But aside from all the reading and all the preparing that you can do at home, my best advice is to jump right in. Let this experience be your experience, not any one elses. Don't try to shape it off of how your childhood babysitters' daughters' friends' cousins' experience was in Uzbekistan. Or what you read on some silly blog (like this one..). What you put into this is what you get out of it, like so many things in life. If you have an open mind and a positive attitude, and are ready for anything (and seriously, I mean ANYTHING), then you're going to do great here. Embrace Murpheys Law, because in Zambia, if things can go wrong, they most likely will go wrong. But that's okay, because it always ends up being an adventure. And you will always grow in more ways than one as a person because of it. You will learn things here that you never thought could be possible; that you were never really interested in, or ever saw having an interest in. I went from Silicon Valley girl to farmer and chicken-rearer within a year.. and I'm not even an Ag Volunteer! You will accomplish many great things. You will learn a new language, plus a few phrases in about 10 other African tribal languages. You will learn that the most basic of health care, making splints out of sticks or whatever you have around, actually works, and while fancy Western medicine and technology can be extremely convenient and helpful, it's possible to have a healthy and safe child delivery on the mud floor of a hut by candlelight. You will be able to come up with solutions to almost every problem imaginable, like mending your shoe with a piece of old bike tire tube and a fire, or using dirt from the ground to wash your pots when you're out of soap, or how to make pizza from scratch over a small fire.... The lists go on.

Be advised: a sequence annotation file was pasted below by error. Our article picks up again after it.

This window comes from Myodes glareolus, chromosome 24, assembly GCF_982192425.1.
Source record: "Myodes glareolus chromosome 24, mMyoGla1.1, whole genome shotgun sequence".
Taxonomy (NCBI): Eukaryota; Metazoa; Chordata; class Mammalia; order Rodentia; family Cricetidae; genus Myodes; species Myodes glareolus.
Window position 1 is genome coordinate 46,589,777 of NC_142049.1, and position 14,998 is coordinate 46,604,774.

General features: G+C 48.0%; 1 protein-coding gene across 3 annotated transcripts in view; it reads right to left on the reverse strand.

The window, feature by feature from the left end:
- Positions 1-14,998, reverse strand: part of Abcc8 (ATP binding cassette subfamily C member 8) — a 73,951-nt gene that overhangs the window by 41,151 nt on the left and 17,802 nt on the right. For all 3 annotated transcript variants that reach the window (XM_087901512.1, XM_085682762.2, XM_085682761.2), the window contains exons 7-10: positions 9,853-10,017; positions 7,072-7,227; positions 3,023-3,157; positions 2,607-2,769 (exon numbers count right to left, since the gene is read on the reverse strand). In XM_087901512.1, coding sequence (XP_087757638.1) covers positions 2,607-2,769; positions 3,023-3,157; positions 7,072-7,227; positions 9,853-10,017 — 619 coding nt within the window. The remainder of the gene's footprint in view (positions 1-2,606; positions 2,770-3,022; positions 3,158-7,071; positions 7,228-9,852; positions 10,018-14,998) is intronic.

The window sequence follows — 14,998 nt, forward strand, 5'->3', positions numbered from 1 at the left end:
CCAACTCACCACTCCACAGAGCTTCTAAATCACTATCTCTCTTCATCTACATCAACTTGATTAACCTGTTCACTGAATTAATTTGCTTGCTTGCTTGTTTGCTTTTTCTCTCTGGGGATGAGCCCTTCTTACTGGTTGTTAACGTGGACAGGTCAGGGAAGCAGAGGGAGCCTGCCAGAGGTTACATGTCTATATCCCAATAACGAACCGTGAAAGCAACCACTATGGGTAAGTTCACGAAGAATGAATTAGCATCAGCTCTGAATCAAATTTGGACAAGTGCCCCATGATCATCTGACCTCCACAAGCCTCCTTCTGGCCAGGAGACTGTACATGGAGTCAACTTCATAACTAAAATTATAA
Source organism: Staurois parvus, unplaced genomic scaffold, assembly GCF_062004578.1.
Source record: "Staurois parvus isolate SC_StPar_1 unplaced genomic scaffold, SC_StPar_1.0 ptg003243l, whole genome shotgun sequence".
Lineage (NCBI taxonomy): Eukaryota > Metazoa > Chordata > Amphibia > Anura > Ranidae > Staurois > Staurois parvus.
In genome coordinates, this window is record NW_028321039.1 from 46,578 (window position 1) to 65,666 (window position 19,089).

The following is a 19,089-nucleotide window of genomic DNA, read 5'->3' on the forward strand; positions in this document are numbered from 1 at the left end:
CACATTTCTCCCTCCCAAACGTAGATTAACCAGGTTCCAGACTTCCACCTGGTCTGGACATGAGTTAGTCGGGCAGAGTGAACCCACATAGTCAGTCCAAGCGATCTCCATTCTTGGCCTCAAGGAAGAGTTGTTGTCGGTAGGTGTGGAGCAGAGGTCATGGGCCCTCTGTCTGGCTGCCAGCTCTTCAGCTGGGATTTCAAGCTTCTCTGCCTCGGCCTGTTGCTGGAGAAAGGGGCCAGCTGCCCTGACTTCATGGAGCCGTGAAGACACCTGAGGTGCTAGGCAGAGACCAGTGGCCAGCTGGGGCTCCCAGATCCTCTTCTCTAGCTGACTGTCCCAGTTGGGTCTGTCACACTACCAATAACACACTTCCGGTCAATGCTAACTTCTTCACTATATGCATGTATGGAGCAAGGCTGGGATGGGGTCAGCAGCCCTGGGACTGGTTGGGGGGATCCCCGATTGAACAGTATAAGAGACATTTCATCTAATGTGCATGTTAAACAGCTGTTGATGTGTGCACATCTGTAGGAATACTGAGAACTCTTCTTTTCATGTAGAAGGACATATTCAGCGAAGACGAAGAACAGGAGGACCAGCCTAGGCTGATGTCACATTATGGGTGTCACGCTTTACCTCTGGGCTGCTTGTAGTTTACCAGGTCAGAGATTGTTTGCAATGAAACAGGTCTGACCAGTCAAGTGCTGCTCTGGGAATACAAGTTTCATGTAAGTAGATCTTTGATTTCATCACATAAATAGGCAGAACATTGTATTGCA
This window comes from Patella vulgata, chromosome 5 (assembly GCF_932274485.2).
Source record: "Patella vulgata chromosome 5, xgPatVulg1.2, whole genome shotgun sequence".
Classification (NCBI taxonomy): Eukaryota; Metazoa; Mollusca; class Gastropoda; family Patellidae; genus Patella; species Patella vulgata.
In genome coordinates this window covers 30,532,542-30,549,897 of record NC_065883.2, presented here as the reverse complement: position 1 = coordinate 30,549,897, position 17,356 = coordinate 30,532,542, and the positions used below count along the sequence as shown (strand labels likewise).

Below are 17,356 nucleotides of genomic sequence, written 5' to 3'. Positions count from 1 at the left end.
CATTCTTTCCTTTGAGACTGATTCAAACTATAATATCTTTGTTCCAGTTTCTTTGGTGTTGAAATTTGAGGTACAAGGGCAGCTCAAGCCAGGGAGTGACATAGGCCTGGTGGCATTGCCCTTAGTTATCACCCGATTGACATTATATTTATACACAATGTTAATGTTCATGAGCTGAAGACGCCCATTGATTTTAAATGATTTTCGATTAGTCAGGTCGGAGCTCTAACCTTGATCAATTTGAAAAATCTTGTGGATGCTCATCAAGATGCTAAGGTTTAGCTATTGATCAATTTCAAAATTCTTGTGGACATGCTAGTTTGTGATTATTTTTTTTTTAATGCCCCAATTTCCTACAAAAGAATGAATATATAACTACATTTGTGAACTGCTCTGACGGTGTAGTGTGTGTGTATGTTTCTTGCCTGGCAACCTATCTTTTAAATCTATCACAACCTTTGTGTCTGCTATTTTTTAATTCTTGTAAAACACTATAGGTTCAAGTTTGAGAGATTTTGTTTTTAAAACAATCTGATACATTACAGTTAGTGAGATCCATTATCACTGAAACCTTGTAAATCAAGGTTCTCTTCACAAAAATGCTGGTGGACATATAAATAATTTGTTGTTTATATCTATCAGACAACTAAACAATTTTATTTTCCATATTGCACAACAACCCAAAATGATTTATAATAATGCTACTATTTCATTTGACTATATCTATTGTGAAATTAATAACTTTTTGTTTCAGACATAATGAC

You're going to sleep under the blanket of a million stars you never knew existed. You're going to have your entire night lit by the brightest, biggest moon you've ever seen, and realize that a few nights out of every month, you don't even need a flashlight to get around outside. You will witness the most astounding sunrises, along with the even more breathtaking sunsets which span across a seemingly never-ending sky. You're going to sit around the fires of your village at night, laughing with people who are so purely, truly happy. Who will sing you songs, feed you, offer you everything they have even when they don't have anything. You will be engrossed in a culture and a people so beautiful and rich that you forget that there is inhumanity in the world. You're going to travel throughout Zambia and many parts of Africa and find that it is a place that could never be explained with the right words or pictures, it's just something that everyone has to experience. Because it's so different. And it's so electric and full of life and love.